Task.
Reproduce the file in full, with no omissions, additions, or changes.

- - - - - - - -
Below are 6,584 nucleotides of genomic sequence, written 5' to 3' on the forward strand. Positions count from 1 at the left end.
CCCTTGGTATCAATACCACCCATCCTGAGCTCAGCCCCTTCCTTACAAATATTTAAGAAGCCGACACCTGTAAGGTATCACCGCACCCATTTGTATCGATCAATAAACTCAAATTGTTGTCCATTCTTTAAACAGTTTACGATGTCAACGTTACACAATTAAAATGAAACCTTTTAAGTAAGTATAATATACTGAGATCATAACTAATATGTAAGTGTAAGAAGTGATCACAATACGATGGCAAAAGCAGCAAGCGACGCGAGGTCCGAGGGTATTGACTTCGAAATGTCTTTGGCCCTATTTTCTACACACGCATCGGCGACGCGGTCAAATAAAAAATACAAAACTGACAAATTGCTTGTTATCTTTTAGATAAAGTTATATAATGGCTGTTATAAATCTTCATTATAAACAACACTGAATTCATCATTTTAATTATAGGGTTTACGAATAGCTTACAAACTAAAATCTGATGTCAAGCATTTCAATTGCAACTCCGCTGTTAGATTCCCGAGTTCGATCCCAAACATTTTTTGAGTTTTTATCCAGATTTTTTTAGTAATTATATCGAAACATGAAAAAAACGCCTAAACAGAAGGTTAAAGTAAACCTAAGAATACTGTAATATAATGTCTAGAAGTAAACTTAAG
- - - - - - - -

Below are 6,584 nucleotides of genomic sequence, written 5' to 3' on the forward strand. Positions count from 1 at the left end.
CCCTTGGTATCAATACCACCCATCCTGAGCTCAGCCCCTTCCTTACAAATATTTAAGAAGCCGACACCTGTAAGGTATCACCGCACCCATTTGTATCGATCAATAAACTCAAATTGTTGTCCATTCTTTAAACAGTTTACGATGTCAACGTTACACAATTAAAATGAAACCTTTTAAGTAAGTATAATATACTGAGATCATAACTAATATGTAAGTGTAAGAAGTGATCACAATACGATGGCAAAAGCAGCAAGCGACGCGAGGTCCGAGGGTATTGACTTCGAAATGTCTTTGGCCCTATTTTCTACACACGCATCGGCGACGCGGTCAAATAAAAAATACAAAACTGACAAATTGCTTGTTATCTTTTAGATAAAGTTATATAATGGCTGTTATAAATCTTCATTATAAACAACACTGAATTCATCATTTTAATTATAGGGTTTACGAATAGCTTACAAACTAAAATCTGATGTCAAGCATTTCAATTGCAACTCCGCTGTTAGATTCCCGAGTTCGATCCCAAACATTTTTTGAGTTTTTATCCAGATTTTTTTAGTAATTATATCGAAACATGAAAAAAACGCCTAAACAGAAGGTTAAAGTAAACCTAAGAATACTGTAATATAATGTCTAGAAGTAAACTTAAG